Another movie exploring family dysfunction might sound like a slog through well-trodden indie film terrain, yet writer-director Lisa Cholodenko's The Kids Are All Right is written with such perception, directed with such sensitivity and acted with such brio that the result is not only a path paved with good intentions but also one lined with loving detail.
Besides, while many films of this ilk focus more on the "dysfunction" — often with a trace of bemusement if not outright condescension — this one centers more on the "family," specifically, how a true family is determined not by society-approved labels but by the hard work that molds all those involved, and how simply wanting to belong to a family doesn't mean that carte blanche will (or should) automatically be given.
Annette Bening and Julianne Moore star as the fastidious Nic and the openhearted Jules, a married lesbian couple with two upstanding children, 18-year-old Joni (Alice in Wonderland's Mia Wasikowska) and 15-year-old Laser (Josh Hutcherson). The kids decide that they'd like to meet their biological father, the man who donated the sperm that led to both their conceptions. He turns out to be the laid-back Paul (Mark Ruffalo), whose scruffy demeanor and easygoing attitude eventually earn the affection of the kids and Jules but sets Nic on edge. Unsure of how to allow this man into their collective lives, the adults try to determine what's best for all involved, not once imagining the unexpected consequences that loom on the horizon.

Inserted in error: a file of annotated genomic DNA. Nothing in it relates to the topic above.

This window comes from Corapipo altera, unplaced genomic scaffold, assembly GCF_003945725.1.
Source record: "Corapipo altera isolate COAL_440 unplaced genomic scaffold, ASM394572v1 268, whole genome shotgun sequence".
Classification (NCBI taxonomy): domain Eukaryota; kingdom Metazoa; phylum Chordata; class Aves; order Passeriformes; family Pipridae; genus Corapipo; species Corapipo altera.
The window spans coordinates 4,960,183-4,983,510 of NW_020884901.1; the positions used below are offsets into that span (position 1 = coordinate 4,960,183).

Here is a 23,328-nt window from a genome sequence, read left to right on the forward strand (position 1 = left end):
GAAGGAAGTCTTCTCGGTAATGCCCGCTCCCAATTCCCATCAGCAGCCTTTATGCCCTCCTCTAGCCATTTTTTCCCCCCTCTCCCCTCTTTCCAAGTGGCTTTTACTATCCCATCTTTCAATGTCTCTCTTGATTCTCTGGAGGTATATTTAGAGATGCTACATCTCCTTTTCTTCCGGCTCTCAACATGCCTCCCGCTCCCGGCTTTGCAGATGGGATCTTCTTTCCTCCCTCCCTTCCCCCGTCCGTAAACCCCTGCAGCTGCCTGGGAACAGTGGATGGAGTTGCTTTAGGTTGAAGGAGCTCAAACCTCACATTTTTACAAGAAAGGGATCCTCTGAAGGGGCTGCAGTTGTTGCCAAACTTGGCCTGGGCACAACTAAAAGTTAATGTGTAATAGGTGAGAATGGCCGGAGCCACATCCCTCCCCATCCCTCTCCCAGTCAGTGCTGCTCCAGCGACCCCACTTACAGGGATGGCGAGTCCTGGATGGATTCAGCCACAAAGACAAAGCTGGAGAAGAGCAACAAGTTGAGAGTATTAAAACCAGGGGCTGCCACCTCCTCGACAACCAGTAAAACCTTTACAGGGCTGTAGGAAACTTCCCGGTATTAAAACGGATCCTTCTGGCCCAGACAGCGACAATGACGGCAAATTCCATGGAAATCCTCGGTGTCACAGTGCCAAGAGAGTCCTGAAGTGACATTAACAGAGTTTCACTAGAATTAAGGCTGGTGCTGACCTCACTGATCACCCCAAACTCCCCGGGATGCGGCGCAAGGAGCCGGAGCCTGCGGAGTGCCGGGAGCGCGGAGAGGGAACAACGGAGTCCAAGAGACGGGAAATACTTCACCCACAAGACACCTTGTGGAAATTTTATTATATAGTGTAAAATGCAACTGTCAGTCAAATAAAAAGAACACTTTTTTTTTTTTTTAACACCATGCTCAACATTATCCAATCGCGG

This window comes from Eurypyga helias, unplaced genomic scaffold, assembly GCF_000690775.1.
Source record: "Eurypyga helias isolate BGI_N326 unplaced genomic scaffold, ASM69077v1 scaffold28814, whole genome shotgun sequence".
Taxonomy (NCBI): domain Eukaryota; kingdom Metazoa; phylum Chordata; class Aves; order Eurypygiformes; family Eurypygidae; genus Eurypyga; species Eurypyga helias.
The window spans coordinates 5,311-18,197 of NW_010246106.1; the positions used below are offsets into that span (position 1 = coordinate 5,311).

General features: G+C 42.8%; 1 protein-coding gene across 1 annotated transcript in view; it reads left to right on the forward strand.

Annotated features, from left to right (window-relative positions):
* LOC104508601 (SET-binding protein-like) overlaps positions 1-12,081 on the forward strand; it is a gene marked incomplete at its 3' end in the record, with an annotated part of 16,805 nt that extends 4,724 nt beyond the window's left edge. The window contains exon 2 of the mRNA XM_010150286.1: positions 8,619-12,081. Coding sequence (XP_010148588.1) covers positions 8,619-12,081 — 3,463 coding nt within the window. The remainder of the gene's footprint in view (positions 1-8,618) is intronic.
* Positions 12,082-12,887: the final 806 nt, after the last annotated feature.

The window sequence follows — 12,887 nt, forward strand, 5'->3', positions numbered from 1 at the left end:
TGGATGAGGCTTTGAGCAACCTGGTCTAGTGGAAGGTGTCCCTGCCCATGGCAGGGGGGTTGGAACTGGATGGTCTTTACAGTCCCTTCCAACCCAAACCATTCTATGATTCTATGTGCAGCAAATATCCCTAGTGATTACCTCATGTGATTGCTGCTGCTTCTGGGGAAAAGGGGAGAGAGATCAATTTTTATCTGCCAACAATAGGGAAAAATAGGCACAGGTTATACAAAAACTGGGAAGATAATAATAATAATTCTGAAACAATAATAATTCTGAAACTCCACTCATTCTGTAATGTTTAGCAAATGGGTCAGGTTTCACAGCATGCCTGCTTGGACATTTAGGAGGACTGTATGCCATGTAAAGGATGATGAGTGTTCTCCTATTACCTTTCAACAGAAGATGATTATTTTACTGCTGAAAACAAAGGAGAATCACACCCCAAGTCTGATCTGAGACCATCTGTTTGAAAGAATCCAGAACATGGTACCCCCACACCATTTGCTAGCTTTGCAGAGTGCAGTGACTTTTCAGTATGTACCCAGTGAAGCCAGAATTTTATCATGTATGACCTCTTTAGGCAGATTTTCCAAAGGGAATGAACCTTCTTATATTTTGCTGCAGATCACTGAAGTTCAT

Even more than in her previous efforts High Art and Laurel Canyon, Cholodenko demonstrates a real grasp on the manner in which people express themselves through both words and actions. Such a command of dialogue and circumstance leads to a number of choice moments throughout the picture, whether meaningful (Jules delivers a terrific speech about the difficulties in keeping a marriage together) or merely a throwaway (Laser's idiotic buddy has an odd way of bothering animals, to say the least). That this screenplay has been translated into imagery with the help of five terrific performances (although Moore emerges first among equals) makes the whole enterprise as inviting as a Thanksgiving dinner.